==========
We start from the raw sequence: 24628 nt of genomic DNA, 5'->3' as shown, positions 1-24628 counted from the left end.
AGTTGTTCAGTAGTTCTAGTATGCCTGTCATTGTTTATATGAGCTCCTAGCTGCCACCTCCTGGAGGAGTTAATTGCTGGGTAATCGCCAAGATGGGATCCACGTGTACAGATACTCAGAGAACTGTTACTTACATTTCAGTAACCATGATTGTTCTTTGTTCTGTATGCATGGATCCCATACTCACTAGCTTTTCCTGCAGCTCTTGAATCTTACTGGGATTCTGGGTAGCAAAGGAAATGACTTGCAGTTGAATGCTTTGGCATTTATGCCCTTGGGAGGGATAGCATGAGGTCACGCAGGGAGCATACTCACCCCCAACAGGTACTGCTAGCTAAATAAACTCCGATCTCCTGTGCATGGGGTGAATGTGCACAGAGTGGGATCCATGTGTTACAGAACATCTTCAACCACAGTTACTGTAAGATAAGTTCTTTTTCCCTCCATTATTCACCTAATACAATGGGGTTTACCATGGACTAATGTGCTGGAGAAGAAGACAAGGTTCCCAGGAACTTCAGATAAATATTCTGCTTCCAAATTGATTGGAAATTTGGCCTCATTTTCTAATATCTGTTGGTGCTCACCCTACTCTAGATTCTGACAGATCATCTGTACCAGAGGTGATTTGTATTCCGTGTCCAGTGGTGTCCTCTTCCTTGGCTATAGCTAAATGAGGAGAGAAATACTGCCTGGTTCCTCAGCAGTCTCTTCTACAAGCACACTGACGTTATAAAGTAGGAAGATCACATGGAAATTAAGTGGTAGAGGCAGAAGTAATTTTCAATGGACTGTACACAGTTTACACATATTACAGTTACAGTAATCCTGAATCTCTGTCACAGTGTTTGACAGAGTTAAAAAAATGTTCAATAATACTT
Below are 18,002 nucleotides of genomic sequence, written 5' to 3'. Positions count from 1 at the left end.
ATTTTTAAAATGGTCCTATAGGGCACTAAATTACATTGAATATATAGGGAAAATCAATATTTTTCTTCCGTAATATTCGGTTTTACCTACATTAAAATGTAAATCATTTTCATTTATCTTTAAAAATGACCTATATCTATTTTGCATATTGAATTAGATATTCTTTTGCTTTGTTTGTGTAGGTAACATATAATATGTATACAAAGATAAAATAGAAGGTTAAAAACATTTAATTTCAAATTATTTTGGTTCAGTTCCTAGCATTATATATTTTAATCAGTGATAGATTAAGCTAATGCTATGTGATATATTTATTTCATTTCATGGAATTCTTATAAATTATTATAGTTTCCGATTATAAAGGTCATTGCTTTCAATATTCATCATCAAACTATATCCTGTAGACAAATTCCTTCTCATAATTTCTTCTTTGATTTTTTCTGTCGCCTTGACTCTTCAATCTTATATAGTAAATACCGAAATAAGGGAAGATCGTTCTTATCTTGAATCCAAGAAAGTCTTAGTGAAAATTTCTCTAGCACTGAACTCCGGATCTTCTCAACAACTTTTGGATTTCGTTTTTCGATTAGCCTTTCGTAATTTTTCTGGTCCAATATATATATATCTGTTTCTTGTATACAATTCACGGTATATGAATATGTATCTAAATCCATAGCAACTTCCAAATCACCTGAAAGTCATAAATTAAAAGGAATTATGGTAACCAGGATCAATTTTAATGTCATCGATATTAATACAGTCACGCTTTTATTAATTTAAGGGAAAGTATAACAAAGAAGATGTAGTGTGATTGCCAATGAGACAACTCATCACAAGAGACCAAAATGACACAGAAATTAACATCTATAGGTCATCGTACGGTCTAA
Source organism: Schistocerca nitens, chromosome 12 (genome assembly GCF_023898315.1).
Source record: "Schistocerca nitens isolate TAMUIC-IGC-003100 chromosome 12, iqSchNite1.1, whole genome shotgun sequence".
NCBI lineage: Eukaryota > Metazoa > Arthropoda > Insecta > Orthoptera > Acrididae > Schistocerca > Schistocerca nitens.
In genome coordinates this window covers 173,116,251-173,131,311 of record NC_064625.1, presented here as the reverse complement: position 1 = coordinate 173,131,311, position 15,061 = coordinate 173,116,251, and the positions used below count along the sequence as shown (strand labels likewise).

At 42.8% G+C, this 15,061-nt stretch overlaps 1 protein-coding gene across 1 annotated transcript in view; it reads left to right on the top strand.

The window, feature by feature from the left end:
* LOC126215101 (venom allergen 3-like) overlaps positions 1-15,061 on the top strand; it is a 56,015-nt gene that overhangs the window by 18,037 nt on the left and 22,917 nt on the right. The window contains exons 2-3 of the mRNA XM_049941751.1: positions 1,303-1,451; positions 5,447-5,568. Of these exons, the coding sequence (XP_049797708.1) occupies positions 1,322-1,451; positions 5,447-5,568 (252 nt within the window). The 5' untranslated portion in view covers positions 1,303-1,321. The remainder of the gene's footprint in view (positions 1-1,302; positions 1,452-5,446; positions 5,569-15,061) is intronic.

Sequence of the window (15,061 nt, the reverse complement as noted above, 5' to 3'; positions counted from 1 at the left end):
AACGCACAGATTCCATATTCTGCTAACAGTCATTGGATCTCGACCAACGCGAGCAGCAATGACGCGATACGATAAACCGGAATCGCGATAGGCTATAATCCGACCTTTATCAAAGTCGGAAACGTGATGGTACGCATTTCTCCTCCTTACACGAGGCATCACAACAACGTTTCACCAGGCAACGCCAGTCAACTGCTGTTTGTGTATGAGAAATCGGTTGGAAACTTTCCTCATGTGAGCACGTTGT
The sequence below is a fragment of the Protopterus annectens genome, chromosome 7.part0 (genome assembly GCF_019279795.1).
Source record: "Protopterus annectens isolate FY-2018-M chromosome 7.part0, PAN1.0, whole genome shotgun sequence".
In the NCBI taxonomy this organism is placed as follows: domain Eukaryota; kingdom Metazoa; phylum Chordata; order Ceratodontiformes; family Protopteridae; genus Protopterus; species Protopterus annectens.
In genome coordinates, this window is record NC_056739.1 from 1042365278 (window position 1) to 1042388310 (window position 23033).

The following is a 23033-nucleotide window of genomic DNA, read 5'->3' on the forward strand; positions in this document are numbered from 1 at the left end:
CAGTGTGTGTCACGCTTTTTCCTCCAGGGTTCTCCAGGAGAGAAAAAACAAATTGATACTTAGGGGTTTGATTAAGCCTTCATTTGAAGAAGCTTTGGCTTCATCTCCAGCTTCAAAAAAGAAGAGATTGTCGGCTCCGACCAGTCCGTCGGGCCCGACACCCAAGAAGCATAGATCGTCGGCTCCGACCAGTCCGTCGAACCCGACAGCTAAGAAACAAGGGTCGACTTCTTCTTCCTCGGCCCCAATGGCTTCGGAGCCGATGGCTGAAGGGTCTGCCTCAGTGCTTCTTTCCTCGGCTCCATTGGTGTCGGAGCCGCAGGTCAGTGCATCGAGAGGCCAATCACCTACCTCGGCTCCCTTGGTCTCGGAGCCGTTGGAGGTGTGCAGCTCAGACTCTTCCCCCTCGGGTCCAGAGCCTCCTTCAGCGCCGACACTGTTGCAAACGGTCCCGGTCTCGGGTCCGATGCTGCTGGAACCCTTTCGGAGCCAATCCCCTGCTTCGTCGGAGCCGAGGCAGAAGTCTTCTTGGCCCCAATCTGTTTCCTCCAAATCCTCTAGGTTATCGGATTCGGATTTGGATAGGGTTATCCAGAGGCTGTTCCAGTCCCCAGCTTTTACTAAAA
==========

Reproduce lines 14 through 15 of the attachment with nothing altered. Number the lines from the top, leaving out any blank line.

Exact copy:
The sequence below is a fragment of the Protopterus annectens genome, chromosome 7.part0 (genome assembly GCF_019279795.1).
Source record: "Protopterus annectens isolate FY-2018-M chromosome 7.part0, PAN1.0, whole genome shotgun sequence".